Monday, April 25, 2016

What is Truth?

What is truth?

Pres. Uchtdorf said “never in the history of the world has it been more important to learn how to correctly discern between truth and error.” And that the adversary has many cunning strategies for keeping mortals from the truth. He offers the belief that truth is relative; appealing to our sense of tolerance and fairness, he keeps the real truth hidden by claiming that one person’s “truth” is as valid as any other.

This is such an interesting statement, because I am living with the ramifications of this in my daughter. She has left the church. Mostly because of gay marriage, gay rights, feminism, and many other hot button topics of the times.

She has become a crusader for the rights of the “oppressed” while becoming antagonistic toward our rights of religious freedom.

She looks at us as deceived and gullible, blind to the truths of science and the dogma of the day.

I am so grateful to be a temple worker and to be studying in the Lord’s university, where I know that the Gospel is true, marriage is ordained of God, gender is an essential characteristic, and that families can be forever. 

This is truth! 

Friday, April 08, 2016

My Last Lecture

I have never felt entrepreneurial. The only reason I took this class is because it’s a requirement. My ideas have changed in fourteen weeks. Even though I may not have ideas for companies, I have learned that I have an entrepreneurial mindset and view of business. Whether or not you start your own company, having that mindset is crucial to doing business in today’s ever changing world.

Here are some key principles I have learned in this course.

Jeff Sandefer, in talking about living life as an entrepreneurial hero, teaches the concept of choosing your fellow travelers well

I read somewhere that you are the aggregate of the five people you spend the most time with. I had to stop and think - am I spending time with people who lift me, make me better, share my goals and morals? Sandefer said that No matter how talented the person is, life is too short to put up with jerks. And life is too long to associate with liars or cheats or gossips.”

We are like chameleons; we take our hue and the color of our moral character, from those who are around us.
                                                                                                   --John Locke

Lesson Learned: Choose carefully those with whom you associate, because you will likely become as they are.

Stepping Stones:

As Steven Covey teaches, you must start with the end in mind. How can you get where you are going, if you don’t know what the ultimate destination is? You need to determine what it is that you really want and what will remain important to you throughout your life. Create a bucket list. Make goals. Write down your dreams. Make them real. These goals become your stepping stones to your ultimate destination.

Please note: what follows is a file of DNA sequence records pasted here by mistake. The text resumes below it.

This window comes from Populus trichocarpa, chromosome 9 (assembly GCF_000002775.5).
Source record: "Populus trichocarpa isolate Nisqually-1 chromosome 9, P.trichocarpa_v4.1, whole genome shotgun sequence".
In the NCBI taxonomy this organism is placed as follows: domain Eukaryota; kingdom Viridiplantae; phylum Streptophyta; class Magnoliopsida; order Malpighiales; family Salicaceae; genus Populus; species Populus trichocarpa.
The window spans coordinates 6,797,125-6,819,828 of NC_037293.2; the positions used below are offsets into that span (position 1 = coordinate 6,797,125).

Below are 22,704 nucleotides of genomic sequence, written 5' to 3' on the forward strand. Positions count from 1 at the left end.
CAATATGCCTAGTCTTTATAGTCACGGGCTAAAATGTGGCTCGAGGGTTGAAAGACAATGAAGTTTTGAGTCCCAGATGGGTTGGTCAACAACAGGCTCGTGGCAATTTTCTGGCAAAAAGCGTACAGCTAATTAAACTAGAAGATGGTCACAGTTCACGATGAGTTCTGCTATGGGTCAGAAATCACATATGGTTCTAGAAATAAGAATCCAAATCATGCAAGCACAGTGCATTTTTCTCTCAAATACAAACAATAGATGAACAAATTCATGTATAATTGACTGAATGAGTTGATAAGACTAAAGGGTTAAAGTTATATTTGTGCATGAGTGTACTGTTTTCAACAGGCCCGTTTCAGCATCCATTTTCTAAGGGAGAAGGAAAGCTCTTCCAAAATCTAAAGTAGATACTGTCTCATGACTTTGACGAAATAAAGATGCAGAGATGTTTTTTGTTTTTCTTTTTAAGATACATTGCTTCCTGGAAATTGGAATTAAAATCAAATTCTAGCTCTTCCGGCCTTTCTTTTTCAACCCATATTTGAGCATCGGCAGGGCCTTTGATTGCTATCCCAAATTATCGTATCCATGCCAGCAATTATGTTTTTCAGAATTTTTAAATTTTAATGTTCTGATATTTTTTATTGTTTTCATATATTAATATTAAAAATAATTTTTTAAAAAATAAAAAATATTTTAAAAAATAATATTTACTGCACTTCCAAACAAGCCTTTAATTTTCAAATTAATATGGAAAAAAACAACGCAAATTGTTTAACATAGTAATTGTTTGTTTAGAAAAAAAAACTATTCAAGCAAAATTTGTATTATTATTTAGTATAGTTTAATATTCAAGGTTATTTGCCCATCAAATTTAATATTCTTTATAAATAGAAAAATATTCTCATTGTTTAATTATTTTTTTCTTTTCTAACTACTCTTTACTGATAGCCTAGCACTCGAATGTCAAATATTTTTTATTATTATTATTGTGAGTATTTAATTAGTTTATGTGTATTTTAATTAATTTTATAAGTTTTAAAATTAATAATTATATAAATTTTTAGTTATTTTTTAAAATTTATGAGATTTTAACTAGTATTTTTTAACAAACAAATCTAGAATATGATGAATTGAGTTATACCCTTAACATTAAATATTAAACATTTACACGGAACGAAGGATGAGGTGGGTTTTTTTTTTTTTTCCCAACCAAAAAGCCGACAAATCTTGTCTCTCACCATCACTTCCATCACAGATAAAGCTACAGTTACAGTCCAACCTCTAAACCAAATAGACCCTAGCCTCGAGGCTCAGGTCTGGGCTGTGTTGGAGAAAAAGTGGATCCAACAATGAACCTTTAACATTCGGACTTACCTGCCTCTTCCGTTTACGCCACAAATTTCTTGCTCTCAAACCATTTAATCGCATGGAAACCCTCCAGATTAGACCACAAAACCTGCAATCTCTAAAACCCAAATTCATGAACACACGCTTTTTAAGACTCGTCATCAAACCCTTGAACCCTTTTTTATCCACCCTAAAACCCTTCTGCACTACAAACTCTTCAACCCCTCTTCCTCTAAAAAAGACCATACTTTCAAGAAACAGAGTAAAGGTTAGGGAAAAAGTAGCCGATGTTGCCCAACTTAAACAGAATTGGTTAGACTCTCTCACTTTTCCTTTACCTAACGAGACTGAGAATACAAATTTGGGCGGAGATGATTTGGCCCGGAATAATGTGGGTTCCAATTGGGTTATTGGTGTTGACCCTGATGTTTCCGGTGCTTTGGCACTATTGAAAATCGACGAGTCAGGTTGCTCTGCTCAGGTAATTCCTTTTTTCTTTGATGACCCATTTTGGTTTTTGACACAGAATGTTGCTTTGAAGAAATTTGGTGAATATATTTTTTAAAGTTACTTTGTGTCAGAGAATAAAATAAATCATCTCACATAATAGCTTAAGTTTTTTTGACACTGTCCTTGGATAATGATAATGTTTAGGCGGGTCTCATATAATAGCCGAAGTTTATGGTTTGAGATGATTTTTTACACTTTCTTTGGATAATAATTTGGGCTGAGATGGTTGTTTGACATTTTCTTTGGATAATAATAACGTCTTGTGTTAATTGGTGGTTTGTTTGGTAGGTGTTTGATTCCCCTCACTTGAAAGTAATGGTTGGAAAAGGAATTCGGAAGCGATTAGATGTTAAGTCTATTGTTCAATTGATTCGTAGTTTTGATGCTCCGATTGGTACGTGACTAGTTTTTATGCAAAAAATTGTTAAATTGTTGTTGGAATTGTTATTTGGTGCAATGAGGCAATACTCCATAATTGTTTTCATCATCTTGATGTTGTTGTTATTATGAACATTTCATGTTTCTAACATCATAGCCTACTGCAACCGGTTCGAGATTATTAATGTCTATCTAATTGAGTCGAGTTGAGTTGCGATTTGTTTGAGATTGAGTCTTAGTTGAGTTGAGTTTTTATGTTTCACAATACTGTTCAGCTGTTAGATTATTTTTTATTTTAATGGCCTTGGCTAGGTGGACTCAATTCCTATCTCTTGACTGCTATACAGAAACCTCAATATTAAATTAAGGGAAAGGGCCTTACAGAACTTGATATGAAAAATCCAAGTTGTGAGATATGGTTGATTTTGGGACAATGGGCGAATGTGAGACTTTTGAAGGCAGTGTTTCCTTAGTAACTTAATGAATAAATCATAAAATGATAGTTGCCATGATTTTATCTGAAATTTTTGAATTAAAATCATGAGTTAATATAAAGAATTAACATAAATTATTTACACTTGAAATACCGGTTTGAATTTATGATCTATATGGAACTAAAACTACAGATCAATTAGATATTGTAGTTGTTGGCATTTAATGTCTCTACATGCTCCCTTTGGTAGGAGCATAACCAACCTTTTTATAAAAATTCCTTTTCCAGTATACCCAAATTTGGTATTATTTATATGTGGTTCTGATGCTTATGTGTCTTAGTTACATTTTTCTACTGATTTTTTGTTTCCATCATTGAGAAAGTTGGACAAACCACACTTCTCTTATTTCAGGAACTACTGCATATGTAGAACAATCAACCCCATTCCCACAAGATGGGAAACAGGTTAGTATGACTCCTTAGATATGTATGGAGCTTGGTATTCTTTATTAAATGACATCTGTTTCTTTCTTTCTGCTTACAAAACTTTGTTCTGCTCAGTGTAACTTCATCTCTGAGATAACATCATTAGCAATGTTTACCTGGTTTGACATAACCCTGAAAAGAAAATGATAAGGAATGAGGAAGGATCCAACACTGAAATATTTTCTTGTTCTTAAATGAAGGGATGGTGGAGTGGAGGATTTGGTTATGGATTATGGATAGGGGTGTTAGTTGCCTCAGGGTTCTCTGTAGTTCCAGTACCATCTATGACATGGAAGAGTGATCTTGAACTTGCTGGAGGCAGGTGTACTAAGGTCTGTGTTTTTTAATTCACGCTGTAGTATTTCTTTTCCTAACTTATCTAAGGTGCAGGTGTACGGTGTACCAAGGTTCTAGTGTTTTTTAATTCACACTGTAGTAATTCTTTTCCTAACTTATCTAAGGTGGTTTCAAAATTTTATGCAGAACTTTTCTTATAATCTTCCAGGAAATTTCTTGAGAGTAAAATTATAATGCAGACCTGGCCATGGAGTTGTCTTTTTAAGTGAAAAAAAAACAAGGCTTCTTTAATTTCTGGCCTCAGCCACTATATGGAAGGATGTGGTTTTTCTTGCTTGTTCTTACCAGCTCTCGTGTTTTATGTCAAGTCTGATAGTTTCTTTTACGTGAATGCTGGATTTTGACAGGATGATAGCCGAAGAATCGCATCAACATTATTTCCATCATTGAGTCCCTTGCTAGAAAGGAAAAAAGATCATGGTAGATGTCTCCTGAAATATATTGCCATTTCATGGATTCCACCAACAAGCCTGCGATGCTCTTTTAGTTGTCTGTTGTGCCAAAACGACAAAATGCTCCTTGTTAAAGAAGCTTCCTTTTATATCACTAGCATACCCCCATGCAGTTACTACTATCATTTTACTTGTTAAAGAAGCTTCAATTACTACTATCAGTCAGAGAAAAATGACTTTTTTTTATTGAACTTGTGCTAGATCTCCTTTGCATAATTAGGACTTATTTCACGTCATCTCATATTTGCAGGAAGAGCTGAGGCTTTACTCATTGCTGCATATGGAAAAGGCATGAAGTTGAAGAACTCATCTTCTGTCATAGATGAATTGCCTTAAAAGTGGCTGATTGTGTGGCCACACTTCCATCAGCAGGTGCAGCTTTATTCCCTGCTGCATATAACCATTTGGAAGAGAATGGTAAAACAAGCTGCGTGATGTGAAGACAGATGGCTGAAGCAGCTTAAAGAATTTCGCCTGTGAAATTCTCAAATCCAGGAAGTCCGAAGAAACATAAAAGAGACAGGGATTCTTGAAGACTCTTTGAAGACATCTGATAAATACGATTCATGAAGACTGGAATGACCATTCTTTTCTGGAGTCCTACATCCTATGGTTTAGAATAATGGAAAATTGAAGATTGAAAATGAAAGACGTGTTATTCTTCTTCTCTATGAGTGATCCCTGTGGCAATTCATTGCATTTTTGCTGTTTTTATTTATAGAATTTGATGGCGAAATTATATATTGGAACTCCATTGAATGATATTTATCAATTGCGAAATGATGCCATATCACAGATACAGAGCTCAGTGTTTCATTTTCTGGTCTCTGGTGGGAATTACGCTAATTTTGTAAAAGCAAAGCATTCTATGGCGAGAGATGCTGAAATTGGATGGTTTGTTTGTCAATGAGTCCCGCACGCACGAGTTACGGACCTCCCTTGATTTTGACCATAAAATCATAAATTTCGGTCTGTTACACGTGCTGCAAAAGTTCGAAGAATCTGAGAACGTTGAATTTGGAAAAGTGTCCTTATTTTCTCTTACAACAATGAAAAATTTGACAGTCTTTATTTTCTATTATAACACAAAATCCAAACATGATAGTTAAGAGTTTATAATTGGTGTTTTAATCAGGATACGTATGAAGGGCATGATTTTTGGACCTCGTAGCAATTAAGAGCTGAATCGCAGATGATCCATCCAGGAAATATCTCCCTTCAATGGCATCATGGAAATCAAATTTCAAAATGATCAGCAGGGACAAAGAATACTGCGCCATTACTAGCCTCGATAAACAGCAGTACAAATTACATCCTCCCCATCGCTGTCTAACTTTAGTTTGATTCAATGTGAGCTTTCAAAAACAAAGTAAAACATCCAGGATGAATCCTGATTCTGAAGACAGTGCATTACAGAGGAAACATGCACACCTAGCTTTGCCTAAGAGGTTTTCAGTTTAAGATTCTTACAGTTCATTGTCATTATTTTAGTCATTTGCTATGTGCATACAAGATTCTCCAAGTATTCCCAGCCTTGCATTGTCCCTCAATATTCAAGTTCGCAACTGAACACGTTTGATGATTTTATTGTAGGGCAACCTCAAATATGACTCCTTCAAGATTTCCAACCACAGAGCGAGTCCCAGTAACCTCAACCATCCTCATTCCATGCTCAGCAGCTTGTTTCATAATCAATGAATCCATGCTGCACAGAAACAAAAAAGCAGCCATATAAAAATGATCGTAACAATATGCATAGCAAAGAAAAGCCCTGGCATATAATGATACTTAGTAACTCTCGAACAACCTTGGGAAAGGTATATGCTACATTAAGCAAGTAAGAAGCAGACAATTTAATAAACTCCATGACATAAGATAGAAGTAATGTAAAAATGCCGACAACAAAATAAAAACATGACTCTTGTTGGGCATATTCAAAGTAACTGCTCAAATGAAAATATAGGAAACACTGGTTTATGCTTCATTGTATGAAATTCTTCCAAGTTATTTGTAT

The ultimate horror is not death. The ultimate horror is to wake up at age fifty-five or sixty and realize that you have wasted your life; either that time has slipped past while your dreams waited, or that you never had any dreams at all.
-          Jeff Sandefer

Lesson Learned: Decide what your ultimate destination is and determine the stepping stones that will get you there.

What is Irrelevant:

Magdalena Yesil grew up in Turkey in the 1960’s and went on to become a respected product design engineer, businesswoman, entrepreneur, and angel investor in Silicon Valley during the 1980’s and 90’s. As a young girl she somehow developed a deep abiding belief that gender was irrelevant to accomplishment. This had a huge impact on me. I feel that you can change the word “gender” to anything that fits your situation.

 “_________ is irrelevant to accomplishment.”

I am working toward my Bachelor degree in my late 40’s. Age is irrelevant to accomplishment. I can do this even if I will be 50 when I graduate. 

What is it you think is holding you back? Determine that it is irrelevant to that accomplishment and go do it!

Lesson Learned: “_________ is irrelevant to accomplishment!”

How Will You Measure Your Life:

Professor Clayton M. Christensen’s HBR article “How Will You Measure Your Life?” made a huge impression on me. At the end of his course he asks his students to answer these three questions:

·         How can I be sure that I’ll be happy in my career?
·         How can I be sure that my relationships with my spouse and family become and enduring source of happiness?
·         How can I be sure I’ll stay out of jail?